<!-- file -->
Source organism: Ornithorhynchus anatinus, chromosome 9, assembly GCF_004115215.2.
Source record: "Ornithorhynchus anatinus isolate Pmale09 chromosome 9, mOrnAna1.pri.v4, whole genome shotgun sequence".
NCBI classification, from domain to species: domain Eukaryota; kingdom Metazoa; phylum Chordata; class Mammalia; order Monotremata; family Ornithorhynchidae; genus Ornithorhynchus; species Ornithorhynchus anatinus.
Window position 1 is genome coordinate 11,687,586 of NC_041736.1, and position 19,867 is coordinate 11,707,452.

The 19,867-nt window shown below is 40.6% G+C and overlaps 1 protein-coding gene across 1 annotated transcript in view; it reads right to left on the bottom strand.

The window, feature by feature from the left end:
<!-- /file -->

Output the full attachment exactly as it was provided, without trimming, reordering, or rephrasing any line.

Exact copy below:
Source organism: Ornithorhynchus anatinus, chromosome 9, assembly GCF_004115215.2.
Source record: "Ornithorhynchus anatinus isolate Pmale09 chromosome 9, mOrnAna1.pri.v4, whole genome shotgun sequence".
NCBI classification, from domain to species: domain Eukaryota; kingdom Metazoa; phylum Chordata; class Mammalia; order Monotremata; family Ornithorhynchidae; genus Ornithorhynchus; species Ornithorhynchus anatinus.
Window position 1 is genome coordinate 11,687,586 of NC_041736.1, and position 19,867 is coordinate 11,707,452.

The 19,867-nt window shown below is 40.6% G+C and overlaps 1 protein-coding gene across 1 annotated transcript in view; it reads right to left on the bottom strand.

The window, feature by feature from the left end: